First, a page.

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Testimonies

St Josemaria for a patron saint

Jennifer G. Miller

June 25, 2008

A mother blogs about her small son’s devotion to his patron saint, Josemaria.

Thursday is the Optional Memorial of St. Josemaria Escriva. This is one of my son’s patron saints. We named him after this saint in thanksgiving to St. Josemaria. In 2002 we made a pilgrimage to Rome for the canonization of Josemaria with the intention of having a child, as we were having difficulties getting pregnant. The next year our son was born, so in thanksgiving his middle name is a form of Josemaria.

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We all belong to the race of the children of God

Willo Indakuli, caterer, Kenya

May 19, 2008

Interviewer: How did you discover Opus Dei?
Willo Indakuli: I got to know about Opus Dei after I decided to do a training course in catering work at what is now known as Kibondeni College. A Dutch lady called Ria, who was a teacher at Mukumu Girls Secondary School, where I was a student suggested that I apply and helped me with my application. That was in 1966 October. While I was doing my Course, I lived with members of Opus Dei. Along the way, I came to realize that maybe God might be calling me to serve him in Opus Dei and I joined in May, 1967.

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Within the family, a joy shared is a joy doubled, a trouble shared is a trouble halved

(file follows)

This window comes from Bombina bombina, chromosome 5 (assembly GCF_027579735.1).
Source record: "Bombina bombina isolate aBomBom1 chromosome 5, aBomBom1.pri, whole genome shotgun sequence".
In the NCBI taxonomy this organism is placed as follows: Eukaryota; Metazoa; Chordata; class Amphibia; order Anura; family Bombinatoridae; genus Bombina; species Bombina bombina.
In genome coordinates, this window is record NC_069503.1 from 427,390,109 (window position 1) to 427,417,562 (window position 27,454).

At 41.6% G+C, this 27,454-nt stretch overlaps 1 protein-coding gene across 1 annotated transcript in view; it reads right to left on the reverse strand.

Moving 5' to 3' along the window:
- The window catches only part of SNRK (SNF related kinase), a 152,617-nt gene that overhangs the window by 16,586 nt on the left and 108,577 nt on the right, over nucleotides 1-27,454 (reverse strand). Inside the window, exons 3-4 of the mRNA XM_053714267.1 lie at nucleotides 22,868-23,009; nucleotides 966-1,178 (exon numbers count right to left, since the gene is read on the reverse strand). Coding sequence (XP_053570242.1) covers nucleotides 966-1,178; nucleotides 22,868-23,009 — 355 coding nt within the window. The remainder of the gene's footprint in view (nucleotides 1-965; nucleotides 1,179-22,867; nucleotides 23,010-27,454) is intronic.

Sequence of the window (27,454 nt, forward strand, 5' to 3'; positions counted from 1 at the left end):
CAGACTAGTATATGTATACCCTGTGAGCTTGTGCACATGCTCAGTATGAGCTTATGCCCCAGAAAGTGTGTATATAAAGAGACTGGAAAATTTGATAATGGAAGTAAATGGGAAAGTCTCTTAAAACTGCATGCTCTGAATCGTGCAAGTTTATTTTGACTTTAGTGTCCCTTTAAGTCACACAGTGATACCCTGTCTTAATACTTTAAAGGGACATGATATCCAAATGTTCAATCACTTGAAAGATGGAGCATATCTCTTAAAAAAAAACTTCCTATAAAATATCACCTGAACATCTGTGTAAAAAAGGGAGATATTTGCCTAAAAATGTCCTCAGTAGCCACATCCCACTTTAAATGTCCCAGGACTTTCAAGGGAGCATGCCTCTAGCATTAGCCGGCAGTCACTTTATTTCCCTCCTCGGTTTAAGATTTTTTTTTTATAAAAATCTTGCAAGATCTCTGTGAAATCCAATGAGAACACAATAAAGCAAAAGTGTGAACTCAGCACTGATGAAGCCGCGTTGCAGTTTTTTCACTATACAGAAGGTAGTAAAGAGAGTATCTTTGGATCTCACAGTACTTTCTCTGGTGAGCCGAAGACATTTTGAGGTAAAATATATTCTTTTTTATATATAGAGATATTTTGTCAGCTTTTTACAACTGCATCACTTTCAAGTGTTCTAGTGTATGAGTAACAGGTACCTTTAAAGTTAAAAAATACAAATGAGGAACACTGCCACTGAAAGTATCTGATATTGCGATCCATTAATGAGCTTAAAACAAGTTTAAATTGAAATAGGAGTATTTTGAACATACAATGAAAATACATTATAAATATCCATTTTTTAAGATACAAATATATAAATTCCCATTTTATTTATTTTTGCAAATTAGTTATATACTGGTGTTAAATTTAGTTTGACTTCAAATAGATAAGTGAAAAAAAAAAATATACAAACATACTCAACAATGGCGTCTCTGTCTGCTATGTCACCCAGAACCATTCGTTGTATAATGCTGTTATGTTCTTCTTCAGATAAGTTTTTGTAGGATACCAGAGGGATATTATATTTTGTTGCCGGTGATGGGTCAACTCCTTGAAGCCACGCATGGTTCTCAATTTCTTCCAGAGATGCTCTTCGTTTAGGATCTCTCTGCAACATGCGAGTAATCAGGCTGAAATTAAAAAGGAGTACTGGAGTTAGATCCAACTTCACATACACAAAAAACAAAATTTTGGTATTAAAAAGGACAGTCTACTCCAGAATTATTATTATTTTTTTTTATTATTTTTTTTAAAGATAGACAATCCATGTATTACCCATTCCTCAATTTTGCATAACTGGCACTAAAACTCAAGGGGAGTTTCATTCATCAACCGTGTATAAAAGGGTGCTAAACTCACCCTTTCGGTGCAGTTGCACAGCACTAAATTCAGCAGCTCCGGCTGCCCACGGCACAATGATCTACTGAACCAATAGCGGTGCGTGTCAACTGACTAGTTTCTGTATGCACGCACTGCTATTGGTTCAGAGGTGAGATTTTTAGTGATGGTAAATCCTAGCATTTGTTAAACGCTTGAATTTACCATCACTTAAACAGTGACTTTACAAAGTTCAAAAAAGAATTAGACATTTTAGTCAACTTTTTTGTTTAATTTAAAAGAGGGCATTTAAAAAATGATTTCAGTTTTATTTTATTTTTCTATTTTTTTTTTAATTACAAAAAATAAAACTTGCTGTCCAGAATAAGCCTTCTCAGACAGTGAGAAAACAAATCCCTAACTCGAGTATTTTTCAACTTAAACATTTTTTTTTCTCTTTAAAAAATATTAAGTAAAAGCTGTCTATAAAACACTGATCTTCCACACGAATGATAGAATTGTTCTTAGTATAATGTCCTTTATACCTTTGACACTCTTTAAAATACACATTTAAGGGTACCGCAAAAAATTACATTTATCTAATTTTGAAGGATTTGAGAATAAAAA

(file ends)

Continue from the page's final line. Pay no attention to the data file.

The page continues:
Rafael Pich, Spain

March 31, 2008

Rafael Pich*, father of 16 children, engineer and entrepreneur, is a founding member of the Fondation Internationale de la Famille and vice-chairman of the International Federation for Family Development (IFFD), an NGO with consultative status at the UN.

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Point 42 of The Way

William Keenan, writer, investigative journalist and TV critic, England

March 29, 2008

I first came into contact with Opus Dei when a doctor in my parish began holding monthly social gatherings for parishioners at his home. One day he invited a priest of Opus Dei to give a talk. I seem to recall, that the talk wasn’t received too well by many of the liberal Catholics at the meeting. But I found the idea of finding holiness in everyday life and ordinary work fascinating.

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Lebanon, a country in continual reconstruction

Juliana Aljure, architect